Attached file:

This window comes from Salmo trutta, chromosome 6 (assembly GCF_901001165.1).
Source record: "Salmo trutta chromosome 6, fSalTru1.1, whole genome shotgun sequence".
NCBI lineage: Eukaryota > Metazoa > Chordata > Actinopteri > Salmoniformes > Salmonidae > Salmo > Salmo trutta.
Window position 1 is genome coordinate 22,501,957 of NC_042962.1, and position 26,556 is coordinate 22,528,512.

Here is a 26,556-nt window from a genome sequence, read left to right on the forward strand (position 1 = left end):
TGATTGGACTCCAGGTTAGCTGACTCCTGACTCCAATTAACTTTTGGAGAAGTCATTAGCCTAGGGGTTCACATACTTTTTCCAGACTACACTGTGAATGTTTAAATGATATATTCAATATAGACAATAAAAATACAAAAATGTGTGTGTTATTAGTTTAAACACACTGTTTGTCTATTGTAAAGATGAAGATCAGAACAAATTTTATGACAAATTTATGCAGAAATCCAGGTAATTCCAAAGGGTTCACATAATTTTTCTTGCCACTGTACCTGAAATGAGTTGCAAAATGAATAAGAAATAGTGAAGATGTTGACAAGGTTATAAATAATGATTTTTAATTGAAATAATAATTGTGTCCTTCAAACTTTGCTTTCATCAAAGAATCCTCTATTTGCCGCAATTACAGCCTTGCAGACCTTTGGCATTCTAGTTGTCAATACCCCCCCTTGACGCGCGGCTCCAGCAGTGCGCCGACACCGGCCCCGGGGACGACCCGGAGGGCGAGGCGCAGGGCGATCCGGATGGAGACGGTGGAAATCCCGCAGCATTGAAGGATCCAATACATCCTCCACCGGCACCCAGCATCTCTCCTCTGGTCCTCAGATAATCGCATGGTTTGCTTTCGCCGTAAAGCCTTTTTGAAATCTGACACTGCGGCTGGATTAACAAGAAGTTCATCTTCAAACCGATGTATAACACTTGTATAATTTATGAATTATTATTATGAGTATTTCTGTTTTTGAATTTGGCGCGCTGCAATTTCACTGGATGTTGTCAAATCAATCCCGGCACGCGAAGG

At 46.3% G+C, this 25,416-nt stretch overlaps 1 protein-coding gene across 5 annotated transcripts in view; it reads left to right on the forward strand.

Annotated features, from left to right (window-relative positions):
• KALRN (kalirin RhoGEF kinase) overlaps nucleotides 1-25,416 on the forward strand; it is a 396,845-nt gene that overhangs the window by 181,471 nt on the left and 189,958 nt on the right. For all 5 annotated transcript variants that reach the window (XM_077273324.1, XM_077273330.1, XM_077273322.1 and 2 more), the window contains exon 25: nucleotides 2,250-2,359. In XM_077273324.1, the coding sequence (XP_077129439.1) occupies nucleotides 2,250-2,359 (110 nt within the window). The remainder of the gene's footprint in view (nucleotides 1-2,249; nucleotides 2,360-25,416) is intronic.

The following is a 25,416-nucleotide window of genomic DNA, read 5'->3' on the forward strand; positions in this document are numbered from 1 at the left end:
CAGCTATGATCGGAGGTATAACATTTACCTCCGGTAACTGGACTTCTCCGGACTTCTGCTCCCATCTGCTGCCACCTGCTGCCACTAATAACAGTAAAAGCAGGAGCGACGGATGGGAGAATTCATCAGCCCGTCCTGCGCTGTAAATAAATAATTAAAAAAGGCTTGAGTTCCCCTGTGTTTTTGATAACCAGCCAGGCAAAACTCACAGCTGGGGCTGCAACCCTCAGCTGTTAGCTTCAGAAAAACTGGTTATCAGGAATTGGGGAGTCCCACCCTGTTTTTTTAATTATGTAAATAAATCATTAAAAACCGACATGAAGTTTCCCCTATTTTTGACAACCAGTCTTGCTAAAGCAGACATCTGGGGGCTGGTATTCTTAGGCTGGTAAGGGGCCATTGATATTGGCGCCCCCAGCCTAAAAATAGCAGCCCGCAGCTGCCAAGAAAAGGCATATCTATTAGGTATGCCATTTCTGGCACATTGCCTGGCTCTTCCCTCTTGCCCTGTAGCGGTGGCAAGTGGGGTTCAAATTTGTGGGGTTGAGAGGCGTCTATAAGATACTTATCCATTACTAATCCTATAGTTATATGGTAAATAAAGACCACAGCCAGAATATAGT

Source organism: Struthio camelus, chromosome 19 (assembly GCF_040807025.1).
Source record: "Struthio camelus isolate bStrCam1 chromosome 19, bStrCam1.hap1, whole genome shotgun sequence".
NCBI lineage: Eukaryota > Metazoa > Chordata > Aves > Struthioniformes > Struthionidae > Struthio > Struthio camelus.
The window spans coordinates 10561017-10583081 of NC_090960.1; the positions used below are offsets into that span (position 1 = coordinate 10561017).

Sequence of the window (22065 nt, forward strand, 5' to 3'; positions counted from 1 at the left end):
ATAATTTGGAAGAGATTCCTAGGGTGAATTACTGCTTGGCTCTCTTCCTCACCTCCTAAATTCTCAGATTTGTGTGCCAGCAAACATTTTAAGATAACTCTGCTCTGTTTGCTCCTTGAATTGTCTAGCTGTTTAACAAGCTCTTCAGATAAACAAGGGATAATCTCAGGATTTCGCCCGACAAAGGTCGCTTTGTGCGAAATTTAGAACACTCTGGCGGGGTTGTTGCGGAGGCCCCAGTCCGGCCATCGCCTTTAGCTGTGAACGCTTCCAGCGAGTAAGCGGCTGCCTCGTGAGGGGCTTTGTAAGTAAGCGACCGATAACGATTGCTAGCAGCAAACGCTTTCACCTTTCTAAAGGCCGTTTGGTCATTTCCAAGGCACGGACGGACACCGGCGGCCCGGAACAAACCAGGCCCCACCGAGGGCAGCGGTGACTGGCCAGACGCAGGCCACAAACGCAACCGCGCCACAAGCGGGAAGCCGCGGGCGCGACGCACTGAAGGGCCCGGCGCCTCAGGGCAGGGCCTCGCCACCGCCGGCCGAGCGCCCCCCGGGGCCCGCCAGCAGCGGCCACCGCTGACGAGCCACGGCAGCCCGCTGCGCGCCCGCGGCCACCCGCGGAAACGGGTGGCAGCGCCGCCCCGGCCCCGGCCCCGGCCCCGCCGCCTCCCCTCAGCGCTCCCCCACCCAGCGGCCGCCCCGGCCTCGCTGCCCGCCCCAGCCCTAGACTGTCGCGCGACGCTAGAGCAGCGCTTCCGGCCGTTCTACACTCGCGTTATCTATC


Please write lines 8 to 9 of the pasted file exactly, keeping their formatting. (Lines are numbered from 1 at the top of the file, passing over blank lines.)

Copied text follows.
Annotated features, from left to right (window-relative positions):
• KALRN (kalirin RhoGEF kinase) overlaps nucleotides 1-25,416 on the forward strand; it is a 396,845-nt gene that overhangs the window by 181,471 nt on the left and 189,958 nt on the right. For all 5 annotated transcript variants that reach the window (XM_077273324.1, XM_077273330.1, XM_077273322.1 and 2 more), the window contains exon 25: nucleotides 2,250-2,359. In XM_077273324.1, the coding sequence (XP_077129439.1) occupies nucleotides 2,250-2,359 (110 nt within the window). The remainder of the gene's footprint in view (nucleotides 1-2,249; nucleotides 2,360-25,416) is intronic.